"Even when the dramatic stakes are raised to the point of pounding music accompanying super-slow motion, potentially tragic violence, "Disconnect" struck a chord with me in a way few films have in recent years. I believed the lives of these people. I believed they'd do the drastic things they do in the face of crisis. I ached for them when things went terribly wrong and rooted for them when there were glimmers of hope. You should see this movie. Please...There wasn't a moment during this movie when I thought about anything other than this movie."
Writer: Andrew Stern
Director: Henry Alex Rubin
IMDB rating: 7.6Trailer: https://www.youtube.com/watch?v=2nYbj2jNzlc
4. The Hounds of Notre Dame (1980, Canada)
Thomas Peacocke, Frances Hyland, Barry Morse, David Ferry
Father Athol “Pere” Murray was a Catholic priest, well educated in Ontario and Quebec, who was “loaned” to a Regina Diocese where he immediately formed a boys athletic club. In 1927 fifteen of those boys followed Murray to his appointment at the then-seven-year-old Notre Dame of the Prairies Convent and co-ed residential elementary/high school in rural Saskatchewan. Those boys immediately became the original Hounds, the school’s junior ice-hockey team.
Pere was an atypical priest, fond of tobacco, hard drink, and anti-socialist political activism, but doubly fond of his students and staff, just as they were of him. He once said, "I love God, Canada and hockey -- not always in that order." Until his death at age 83 he remained at the school where he is widely credited for building “…one of the finest colleges and hockey programs out of nothing.”
The film portrays life at the little school over two days in the harsh winter of 1940. The characters are charming. The good guys and bad guys are all, deep down, good. The scenery and tones are somehow both austere and idyllic, the story laced with humour, economic struggle and small town solidarity. The immediate conflict involves a new student; a city boy with a hostile attitude, but the greater threat looms in the background: world war two has already taken the lives of some of the school’s alumni and cast its long shadow over their present boys.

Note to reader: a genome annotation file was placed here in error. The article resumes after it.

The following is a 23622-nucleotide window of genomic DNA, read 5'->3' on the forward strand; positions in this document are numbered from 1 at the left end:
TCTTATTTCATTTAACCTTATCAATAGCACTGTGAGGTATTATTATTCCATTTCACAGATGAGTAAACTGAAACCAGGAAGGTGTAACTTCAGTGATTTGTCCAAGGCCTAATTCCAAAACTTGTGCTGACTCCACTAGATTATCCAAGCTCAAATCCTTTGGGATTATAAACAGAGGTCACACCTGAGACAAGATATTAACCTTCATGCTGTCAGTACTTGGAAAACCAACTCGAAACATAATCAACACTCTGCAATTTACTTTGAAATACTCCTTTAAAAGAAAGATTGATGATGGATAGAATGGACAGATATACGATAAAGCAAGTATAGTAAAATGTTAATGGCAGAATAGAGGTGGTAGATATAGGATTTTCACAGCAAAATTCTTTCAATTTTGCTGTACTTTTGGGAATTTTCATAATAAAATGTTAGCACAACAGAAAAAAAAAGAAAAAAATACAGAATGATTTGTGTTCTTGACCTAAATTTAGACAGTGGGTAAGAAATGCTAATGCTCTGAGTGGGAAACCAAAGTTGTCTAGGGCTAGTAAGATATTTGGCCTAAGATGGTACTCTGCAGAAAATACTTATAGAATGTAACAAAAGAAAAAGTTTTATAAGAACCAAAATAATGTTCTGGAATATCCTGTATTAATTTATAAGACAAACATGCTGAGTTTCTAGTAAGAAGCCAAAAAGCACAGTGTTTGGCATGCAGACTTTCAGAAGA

The film captures Murray’s penchant for charity and strong paternal leadership as those around him embrace his life-long motto: “struggle and emerge” (translated to “triumph over adversity” in the film).
In the film, Murray fondly refers to his charges as “little muckers” and one has to wonder whether this too, is the result of translation!
The war eventually took the lives of 67 Notre Dame graduates, while more than a hundred have gone on to play in the NHL, including some of pro-hockey’s hardest working stars. Murray has been awarded the Order of Canada and was posthumously inducted into the NHL Hall of Fame as a hockey builder.
He was here portrayed by actor Thomas Peacocke whose inspired performance earned him the 1981 Genie award for best actor. The film garnered eight other nominations including best picture and best original screenplay. This was a delightful movie about a beloved historic Canadian, and thanks to eternal Hollywood extortionism, probably one of the finest movies you’ll never get to see.
Writer: Ken Mitchell
Director: Zale Dalen
IMDB rating: 7.6
Trailer: Harder to find than the city of Atlantis
Trailer: Harder to find than the city of Atlantis
Short List:V For Vandetta (2005, USA) Hugo Weaving, Natalie Portman